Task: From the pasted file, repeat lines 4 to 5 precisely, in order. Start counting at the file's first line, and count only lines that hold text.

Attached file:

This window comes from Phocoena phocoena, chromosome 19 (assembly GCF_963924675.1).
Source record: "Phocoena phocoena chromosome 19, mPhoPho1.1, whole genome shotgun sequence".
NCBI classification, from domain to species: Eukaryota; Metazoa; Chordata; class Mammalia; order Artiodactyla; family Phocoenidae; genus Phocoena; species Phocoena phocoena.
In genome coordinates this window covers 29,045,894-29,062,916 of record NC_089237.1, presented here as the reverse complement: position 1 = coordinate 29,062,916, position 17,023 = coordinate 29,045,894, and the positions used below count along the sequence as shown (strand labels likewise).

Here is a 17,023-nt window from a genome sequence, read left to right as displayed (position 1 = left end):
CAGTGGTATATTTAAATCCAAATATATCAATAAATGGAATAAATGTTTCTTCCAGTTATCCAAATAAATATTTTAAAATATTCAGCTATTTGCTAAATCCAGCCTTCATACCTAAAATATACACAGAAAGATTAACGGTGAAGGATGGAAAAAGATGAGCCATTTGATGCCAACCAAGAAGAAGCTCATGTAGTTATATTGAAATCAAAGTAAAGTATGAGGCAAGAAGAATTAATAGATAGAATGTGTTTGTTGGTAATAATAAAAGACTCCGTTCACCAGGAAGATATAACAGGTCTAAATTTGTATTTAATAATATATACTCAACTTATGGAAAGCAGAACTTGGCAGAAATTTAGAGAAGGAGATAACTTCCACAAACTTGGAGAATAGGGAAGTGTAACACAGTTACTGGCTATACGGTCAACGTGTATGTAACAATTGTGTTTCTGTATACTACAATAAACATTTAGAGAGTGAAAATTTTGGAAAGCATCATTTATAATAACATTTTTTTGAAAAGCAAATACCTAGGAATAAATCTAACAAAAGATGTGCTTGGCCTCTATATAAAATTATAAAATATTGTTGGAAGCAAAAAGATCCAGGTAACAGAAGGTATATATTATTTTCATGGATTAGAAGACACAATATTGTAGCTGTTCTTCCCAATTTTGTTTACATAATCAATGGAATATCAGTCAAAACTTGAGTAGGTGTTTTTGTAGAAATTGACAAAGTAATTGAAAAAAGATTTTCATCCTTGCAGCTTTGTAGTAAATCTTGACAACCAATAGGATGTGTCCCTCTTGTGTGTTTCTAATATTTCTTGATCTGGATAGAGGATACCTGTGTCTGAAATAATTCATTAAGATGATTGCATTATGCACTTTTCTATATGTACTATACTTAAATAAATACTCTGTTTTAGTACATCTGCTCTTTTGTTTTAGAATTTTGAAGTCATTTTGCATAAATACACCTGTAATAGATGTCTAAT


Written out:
In genome coordinates this window covers 29,045,894-29,062,916 of record NC_089237.1, presented here as the reverse complement: position 1 = coordinate 29,062,916, position 17,023 = coordinate 29,045,894, and the positions used below count along the sequence as shown (strand labels likewise).

Here is a 17,023-nt window from a genome sequence, read left to right as displayed (position 1 = left end):